State Ex Rel. Calley v. Olsen

Annotate this Case

532 P.2d 230 (1975)

STATE of Oregon ex rel. Nicholas G. Calley, Personal Representative of the Estate of James J. Marandas, Plaintiff, v. The Honorable Clifford B. OLSEN, Presiding Judge, Circuit Court of the State of Oregon for the County of Multnomah, Defendant.

Supreme Court of Oregon, In Banc.

Argued and Submitted February 5, 1975.

Decided February 27, 1975.

*231 John G. Cox, Eugene, argued the cause for plaintiff. With him on the briefs were Hutchinson, Harrell, Cox & Teising, Eugene.

Edwin J. Peterson, Portland, argued the cause for defendant. With him on the brief were Tooze, Kerr, Peterson, Marshall & Shenker, Portland.

TONGUE, Justice.

This is a proceeding for a peremptory writ of mandamus directing defendant, a circuit judge in Multnomah County, to issue a protective order to prevent the taking *232 of the deposition of the medical records custodian of Kaiser Hospital in Portland and the examination of its medical records relating to James J. Marandas, who died in a hospital in Klamath Falls following an automobile accident.

The death certificate of the decedent states that the cause of death was

"Fatal collapse four hours after auto crash probably due either to arteriosclerotic heart disease with acute myocardial infarct or traumatic internal injuries and shock."

James J. Marandas was an insured under a policy of accidental death insurance issued by Hartford Accident and Indemnity Company. Nicholas Karafotias is the beneficiary under that policy and filed a complaint against Hartford for the face amount of the policy. The principal issue in that case is whether the death of Marandas was the result solely of an accidental bodily injury, directly and independently of all other causes, or whether the death was caused by or resulted from sickness or disease.

On July 12, 1974, at the request of Karafotias, the plaintiff in that case, depositions were taken of Dr. L.I. Klatt, who treated Marandas immediately following the accident and shortly before his death, and Dr. Veldon C. Boge, the Klamath County Medical Examiner. Those depositions were attended by the attorney for Hartford and both doctors were questioned by attorneys representing both parties upon the issues relating to the cause of Marandas' death. The attorney representing plaintiff Karafotias at those depositions was also the attorney representing Nicholas G. Calley, personal representative of the estate of Marandas.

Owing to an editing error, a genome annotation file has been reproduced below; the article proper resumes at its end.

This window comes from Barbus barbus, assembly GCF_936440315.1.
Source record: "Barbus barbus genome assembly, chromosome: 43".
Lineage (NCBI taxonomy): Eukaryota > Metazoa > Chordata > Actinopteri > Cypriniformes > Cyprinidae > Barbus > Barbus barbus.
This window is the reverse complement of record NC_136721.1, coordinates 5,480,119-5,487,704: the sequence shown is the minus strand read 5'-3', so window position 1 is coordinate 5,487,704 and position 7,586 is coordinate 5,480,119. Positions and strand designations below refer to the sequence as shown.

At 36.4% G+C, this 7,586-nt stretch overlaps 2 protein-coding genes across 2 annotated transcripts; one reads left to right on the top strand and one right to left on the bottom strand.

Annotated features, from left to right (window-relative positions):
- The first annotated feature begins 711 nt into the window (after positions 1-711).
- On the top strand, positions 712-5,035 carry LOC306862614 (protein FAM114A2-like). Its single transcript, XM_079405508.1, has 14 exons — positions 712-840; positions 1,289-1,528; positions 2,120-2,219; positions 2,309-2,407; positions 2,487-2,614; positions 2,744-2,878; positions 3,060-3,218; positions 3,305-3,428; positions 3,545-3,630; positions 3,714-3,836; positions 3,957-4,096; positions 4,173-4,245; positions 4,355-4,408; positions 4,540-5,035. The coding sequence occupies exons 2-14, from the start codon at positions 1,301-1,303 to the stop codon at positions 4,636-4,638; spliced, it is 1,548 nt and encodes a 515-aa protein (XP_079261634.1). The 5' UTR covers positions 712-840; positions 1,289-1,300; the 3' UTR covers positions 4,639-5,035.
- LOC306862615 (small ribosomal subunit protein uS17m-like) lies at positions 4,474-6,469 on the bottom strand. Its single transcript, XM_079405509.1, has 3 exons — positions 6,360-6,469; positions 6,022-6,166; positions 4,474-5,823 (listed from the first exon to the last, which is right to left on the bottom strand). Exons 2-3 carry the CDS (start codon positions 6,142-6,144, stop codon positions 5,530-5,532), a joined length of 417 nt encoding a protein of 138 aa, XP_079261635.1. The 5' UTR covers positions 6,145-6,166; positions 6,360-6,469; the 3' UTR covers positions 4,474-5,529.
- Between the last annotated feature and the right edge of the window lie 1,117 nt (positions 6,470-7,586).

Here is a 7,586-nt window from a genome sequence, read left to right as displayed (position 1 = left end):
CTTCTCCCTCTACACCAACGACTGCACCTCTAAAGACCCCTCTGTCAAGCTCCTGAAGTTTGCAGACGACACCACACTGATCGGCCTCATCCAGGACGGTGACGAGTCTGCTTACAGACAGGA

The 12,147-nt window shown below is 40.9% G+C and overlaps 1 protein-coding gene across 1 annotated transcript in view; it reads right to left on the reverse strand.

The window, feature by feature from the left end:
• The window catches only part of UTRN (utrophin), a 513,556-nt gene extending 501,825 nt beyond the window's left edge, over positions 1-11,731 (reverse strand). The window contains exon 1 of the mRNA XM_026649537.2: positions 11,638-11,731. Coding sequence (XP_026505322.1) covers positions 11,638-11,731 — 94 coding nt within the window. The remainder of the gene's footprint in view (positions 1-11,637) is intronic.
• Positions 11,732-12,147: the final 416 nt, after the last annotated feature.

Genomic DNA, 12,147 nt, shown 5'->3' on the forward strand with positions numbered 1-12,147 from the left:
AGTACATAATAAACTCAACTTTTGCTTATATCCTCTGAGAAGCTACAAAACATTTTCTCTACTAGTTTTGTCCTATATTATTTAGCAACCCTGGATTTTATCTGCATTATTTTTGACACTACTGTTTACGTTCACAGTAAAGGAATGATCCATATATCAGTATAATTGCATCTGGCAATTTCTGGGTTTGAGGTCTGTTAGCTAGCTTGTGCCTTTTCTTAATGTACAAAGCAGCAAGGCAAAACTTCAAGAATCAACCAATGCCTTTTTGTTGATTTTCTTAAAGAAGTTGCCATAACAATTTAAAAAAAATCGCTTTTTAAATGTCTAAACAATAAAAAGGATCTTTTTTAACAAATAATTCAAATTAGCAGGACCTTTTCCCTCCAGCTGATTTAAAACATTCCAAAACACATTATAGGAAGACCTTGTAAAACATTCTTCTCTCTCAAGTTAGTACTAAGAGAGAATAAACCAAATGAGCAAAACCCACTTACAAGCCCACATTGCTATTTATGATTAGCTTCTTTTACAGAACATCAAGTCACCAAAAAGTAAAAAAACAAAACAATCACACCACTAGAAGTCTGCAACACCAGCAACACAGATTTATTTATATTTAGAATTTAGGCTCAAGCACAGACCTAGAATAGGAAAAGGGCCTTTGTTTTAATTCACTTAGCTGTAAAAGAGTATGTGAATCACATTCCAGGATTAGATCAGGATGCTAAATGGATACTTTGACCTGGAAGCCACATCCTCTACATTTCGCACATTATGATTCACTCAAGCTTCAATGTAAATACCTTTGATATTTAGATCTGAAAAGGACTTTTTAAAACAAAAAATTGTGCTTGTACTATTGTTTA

Meanwhile, on June 4, 1974, Hartford had filed a notice to take the deposition of the medical records custodian of Kaiser Hospital in Portland for the purpose of examining the prior medical history of Marandas. On June 24, 1974, a motion was filed in that case by Calley, the relator in this proceeding, as the personal representative of Marandas, for a protective order to prevent the taking of that deposition. On August 23, 1974, after first entering such an order and then allowing a motion by Hartford for reconsideration, Judge Olsen, the defendant in this proceeding, denied the motion for a protective order. Relator then filed in this court a petition for an alternative writ of mandamus, which was issued.

In the brief filed on behalf of the relator in this proceeding it is contended that the Kaiser Hospital medical records of the decedent are subject to the doctor-patient privilege and are not subject to disclosure by deposition or discovery because that privilege was not waived by the personal representative of the decedent.

To the contrary, and on behalf of the defendant Olsen, it is contended that such records are subject to discovery either (1) by reason of the provisions of ORS 441.810, relating to hospital records, or (2) because the doctor-patient privilege was waived by the taking of the deposition of two doctors. These contentions raise questions which have not been previously considered by this court.

1. ORS 441.810, relating to the examination of hospital records, has no application in this case.

ORS 441.810 provides as follows:

"Any party legally liable or against whom a claim is asserted for compensation or damages for injuries may examine and make copies of all records of any hospital in reference to and connected with the hospitalization of the injured person." (Emphasis added)

On behalf of the defendant it is contended that:

"* * * The statute makes hospital records discoverable by `any party * * * against whom a claim is asserted for compensation * * * for injuries * * *'. The statute is not restricted to claims against any person causing such injuries. Certainly Hartford as a group life carrier against whom a claim is pending for death benefits, is a `party *233 against whom a claim is asserted for compensation for injuries.' "Nor is the statute restricted to records of the treating hospital relating to the particular hospitalization for the injuries for which a claim is made. Discovery is permitted of `all records of any hospital * * * connected with the hospitalization of the injured person.' Had the legislature meant to restrict the availability of hospital records in the above aspects, the legislature easily could (and would) have done so by the addition of simple language. A plain reading of the statute reveals that the legislature, having used broad rather than limiting language, provided for discovery of hospital records in a variety of situations, including the present situation."